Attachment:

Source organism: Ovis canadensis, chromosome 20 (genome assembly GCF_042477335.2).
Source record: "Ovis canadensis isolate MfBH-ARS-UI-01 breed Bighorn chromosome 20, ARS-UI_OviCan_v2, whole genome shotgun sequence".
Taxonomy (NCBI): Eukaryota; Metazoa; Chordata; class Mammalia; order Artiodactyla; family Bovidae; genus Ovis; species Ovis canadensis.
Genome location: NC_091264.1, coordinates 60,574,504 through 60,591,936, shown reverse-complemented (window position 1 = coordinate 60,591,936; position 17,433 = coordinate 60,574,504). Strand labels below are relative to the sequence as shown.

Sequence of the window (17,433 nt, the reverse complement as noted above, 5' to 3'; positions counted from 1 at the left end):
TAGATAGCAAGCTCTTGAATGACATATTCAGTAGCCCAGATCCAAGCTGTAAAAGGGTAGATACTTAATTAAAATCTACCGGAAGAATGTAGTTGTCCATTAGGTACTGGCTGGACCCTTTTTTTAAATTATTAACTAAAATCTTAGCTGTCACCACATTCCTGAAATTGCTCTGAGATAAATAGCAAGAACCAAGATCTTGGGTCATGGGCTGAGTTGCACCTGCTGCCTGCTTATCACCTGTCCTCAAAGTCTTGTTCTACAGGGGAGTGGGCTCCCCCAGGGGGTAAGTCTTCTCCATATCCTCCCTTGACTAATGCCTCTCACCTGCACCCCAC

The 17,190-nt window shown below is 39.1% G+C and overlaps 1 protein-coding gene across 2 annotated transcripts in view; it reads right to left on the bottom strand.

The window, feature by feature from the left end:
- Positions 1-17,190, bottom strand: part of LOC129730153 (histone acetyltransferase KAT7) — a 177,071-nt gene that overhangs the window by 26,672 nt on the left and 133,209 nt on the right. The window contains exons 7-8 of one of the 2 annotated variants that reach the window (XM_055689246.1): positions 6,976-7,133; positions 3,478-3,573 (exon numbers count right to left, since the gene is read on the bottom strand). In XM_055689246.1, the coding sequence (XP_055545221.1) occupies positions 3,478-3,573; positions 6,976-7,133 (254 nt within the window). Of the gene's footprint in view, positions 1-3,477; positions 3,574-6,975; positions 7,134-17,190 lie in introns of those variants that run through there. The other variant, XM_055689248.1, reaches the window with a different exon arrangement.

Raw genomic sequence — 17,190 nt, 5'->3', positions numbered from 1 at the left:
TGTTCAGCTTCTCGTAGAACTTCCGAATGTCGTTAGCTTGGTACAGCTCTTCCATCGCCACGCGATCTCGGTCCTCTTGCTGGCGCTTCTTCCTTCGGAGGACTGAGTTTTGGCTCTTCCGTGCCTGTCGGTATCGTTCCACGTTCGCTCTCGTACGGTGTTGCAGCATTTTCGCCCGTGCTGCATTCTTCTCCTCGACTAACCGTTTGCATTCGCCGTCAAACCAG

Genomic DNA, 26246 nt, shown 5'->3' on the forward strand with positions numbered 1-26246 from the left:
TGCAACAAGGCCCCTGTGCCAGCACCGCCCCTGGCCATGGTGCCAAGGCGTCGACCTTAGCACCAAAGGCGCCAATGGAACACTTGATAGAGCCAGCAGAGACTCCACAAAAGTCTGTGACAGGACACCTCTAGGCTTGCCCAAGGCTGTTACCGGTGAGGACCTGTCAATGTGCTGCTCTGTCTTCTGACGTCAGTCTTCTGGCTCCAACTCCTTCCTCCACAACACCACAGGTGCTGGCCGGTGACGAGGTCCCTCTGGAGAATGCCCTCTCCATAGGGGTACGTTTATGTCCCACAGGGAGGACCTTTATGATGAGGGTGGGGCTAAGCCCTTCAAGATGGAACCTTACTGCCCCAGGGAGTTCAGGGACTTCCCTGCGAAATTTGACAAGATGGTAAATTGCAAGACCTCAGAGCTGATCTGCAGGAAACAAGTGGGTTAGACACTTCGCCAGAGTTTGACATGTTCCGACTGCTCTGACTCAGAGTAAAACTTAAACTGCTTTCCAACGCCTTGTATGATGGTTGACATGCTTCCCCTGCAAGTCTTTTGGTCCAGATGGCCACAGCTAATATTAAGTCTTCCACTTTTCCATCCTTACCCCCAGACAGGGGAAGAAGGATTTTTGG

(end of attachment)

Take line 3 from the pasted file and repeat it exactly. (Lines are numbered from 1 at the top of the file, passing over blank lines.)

Taxonomy (NCBI): Eukaryota; Metazoa; Chordata; class Mammalia; order Artiodactyla; family Bovidae; genus Ovis; species Ovis canadensis.